Paul Krugman first wrote about modern monetary theory on March 25, 2011. He last wrote about MMT in a two-part series on February 12–13, 2019. Although he’s had almost a decade to come to terms with the approach, he is still getting some of the basic ideas wrong.
This matters for two reasons: one, because people listen to Paul Krugman, who won the Nobel economics prize in 2008, and, two, because the approach he is discussing is at the heart of how to design economic policies that affect millions of Americans. I’d like to try to move the conversation forward by addressing his concerns.
He begins by saying, “MMT seems to be pretty much the same thing as Abba Lerner’s ‘functional finance’ doctrine from 1943.” Krugman then sets out to critique Lerner’s functional finance, which he says “applies to MMT as well.”
It’s actually not correct to say that modern monetary theory is pretty much the same thing as Lerner’s functional finance. MMT draws insights and inspiration from Lerner’s work — including his “Money as a Creature of the State” — but the American academics who are most associated with MMT would argue that the contributions of Hyman Minsky and Wynne Godley are at least as important to the project, and probably more so. So, a critique of functional finance is not a critique of MMT but a critique of one component part of the broader macro approach.
But let’s go ahead and examine what Krugman thinks MMT — er, Abba Lerner — gets wrong. For those who aren’t familiar with Lerner’s approach, here’s the thumbnail version: The government should use its fiscal powers (spending, taxing and borrowing) in whatever manner best enables it to maintain full employment and price stability. Basically, he’s saying Congress, not the Federal Reserve, should have the dual mandate.
Lerner abhorred the doctrine of “sound finance,” which held that deficits should be avoided, instead urging policymakers to focus on delivering a balanced economy rather than a balanced budget. That might require persistent deficits, but it might also require a balanced budget or even budget surpluses.
It all depends how close the private sector comes to delivering full employment on its own. In any case, the government should focus on inflation and not worry about deficits or debt, per se.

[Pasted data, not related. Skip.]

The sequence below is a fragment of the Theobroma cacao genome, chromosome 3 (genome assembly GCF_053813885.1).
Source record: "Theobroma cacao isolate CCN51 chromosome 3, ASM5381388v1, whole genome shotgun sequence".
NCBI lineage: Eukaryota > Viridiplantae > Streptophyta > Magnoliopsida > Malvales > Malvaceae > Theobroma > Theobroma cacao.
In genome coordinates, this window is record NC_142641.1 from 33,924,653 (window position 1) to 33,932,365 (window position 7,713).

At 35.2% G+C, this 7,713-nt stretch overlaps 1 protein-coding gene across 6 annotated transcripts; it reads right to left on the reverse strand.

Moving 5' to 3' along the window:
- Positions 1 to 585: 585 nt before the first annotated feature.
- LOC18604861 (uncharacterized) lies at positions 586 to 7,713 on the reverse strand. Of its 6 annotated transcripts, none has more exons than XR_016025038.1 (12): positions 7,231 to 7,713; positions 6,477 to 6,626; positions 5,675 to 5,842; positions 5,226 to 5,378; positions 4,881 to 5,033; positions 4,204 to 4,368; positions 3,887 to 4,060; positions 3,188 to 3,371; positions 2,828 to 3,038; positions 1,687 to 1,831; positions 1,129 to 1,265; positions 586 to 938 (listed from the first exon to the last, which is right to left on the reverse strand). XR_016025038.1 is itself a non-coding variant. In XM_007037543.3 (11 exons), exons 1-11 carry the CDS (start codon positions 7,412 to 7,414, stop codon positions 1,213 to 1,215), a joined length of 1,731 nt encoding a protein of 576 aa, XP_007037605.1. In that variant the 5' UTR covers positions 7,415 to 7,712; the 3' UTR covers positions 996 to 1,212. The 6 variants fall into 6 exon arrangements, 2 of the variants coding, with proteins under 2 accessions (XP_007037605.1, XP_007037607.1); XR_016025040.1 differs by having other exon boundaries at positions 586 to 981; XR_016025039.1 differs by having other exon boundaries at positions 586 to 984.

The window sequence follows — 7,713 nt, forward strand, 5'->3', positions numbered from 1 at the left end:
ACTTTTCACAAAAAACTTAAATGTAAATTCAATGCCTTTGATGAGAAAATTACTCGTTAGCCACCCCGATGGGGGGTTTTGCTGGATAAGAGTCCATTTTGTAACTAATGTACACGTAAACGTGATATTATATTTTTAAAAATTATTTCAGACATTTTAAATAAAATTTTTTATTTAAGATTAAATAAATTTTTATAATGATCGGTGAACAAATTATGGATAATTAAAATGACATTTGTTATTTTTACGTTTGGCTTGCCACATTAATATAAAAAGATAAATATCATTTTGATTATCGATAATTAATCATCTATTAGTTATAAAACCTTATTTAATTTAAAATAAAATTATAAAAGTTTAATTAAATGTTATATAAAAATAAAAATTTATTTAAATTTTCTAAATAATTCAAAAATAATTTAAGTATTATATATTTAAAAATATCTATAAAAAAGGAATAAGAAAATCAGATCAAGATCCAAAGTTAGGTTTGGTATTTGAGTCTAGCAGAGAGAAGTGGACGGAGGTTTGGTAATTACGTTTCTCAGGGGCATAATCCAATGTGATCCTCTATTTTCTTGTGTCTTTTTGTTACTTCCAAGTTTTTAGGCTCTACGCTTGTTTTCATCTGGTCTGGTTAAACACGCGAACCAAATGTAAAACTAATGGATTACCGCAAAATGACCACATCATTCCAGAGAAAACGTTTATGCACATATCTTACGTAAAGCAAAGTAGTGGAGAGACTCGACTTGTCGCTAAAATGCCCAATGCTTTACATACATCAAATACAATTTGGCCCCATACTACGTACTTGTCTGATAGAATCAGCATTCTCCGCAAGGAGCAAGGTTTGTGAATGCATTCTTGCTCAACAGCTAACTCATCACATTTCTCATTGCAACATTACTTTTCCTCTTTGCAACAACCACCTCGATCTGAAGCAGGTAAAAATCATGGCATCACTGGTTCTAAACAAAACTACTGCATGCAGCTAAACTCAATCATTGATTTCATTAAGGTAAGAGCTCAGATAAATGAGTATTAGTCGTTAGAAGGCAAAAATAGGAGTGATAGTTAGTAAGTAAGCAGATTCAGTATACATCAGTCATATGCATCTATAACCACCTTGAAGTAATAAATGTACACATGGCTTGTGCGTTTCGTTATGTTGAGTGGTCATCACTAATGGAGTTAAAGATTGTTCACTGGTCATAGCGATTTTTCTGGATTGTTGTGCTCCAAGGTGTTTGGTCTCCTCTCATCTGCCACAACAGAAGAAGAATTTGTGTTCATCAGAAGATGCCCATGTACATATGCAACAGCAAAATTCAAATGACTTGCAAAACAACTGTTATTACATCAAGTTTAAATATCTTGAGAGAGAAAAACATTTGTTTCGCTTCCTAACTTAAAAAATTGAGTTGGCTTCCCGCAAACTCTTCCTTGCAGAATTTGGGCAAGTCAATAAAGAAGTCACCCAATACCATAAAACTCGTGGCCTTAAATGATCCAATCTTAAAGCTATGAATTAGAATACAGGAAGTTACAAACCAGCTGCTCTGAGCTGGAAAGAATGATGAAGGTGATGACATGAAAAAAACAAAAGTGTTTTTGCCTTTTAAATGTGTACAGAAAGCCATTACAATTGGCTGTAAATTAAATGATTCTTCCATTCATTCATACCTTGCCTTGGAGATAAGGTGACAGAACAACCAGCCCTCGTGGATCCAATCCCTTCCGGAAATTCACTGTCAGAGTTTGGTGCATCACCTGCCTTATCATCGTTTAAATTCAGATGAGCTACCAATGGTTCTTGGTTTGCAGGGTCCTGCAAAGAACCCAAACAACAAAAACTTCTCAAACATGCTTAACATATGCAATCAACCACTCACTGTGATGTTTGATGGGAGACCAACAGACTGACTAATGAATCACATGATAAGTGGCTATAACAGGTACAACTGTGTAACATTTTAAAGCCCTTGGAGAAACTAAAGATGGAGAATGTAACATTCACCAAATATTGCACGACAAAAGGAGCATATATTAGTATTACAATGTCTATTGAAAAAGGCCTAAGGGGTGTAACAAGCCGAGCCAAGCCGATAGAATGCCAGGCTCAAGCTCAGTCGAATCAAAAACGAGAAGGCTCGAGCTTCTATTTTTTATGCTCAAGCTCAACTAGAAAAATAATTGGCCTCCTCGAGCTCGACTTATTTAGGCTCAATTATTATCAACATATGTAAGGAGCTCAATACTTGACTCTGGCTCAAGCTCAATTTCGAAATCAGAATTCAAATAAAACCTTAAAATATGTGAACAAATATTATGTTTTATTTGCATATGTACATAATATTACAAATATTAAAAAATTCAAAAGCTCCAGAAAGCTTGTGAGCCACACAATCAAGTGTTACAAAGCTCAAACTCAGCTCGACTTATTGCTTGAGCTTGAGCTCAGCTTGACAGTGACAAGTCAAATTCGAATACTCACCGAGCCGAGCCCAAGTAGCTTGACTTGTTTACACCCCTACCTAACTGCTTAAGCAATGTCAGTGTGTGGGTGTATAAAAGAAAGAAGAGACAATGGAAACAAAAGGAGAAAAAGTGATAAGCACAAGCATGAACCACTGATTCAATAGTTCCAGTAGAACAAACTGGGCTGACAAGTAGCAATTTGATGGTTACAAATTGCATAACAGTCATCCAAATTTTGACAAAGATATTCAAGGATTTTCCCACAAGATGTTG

Krugman says there are two problems with Lerner’s thinking and, by extension, MMT. “First, Lerner neglected the tradeoff between monetary and fiscal policy.”
Specifically, Krugman complains that Lerner was too “cavalier” in his discussion of monetary policy since he called for the interest rate to be set at the level that produces “the most desirable level of investment” without saying exactly what that rate should be.
It’s an odd critique, since Krugman himself subscribes to the idea that monetary policy should target an invisible “neutral rate,” a so-called r-star that exists when the economy is neither depressed nor overheating. For what it’s worth, research suggests the neutral rate “may be flat-out wrong,” and Fed Chairman Jerome Powell has admitted that the Fed has been too cavalier in relying “on variables that cannot be measured directly and which can only be estimated with great uncertainty.”
But Lerner wasn’t trying to use interest rates to optimize the economy. That was a job for fiscal policy. He argued that the government should be prepared to spend whatever is necessary to sustain full employment without raising taxes or borrowing.
Unless it risked creating an inflation problem, Lerner wanted the government to cut taxes or spend newly issued money and just leave it in the economy. But he also understood that this could cause interest rates to “be reduced too low…and induce too much investment, thus bringing about inflation.”
For that reason, Lerner suggested that the government might want to sell bonds in order to mop up excess money (reserves) to the point that the short-term interest rate rose enough to prevent excessive investment. Otherwise, the low interest rates brought about by rising deficits might “crowd in” more investment spending and overheat the economy. In other words, Lerner had a completely different way of thinking about the relationship between deficits, interest rates and the purpose of ‘borrowing.’
He was worried about the potential crowding-in effects of fiscal policy, not the crowding-out effects Krugman believes are part of an inherent tension—tradeoff—between fiscal and monetary policy. Lerner understood that deficits could drive interest rates down and spur too much investment, thus his support of bond sales to maintain higher interest rates. In this way, borrowing was not about financing deficits but hitting some desired interest rate. MMT agrees and makes the same point.
Krugman’s other objection is that Lerner “didn’t fully address the limitations, both technical and political, on tax hikes/or spending cuts” as a means of fighting inflation.
In fact, Lerner actually had quite a lot to say about this. Here’s the opening sentence to an entire chapter on the subject in his 1951 book “The Economics of Employment”: “We have now concluded our treatment of the economics of employment, but a word or two must be added on the politicsand the administration of employment policies in general and of Functional Finance in particular” (emphasis in original).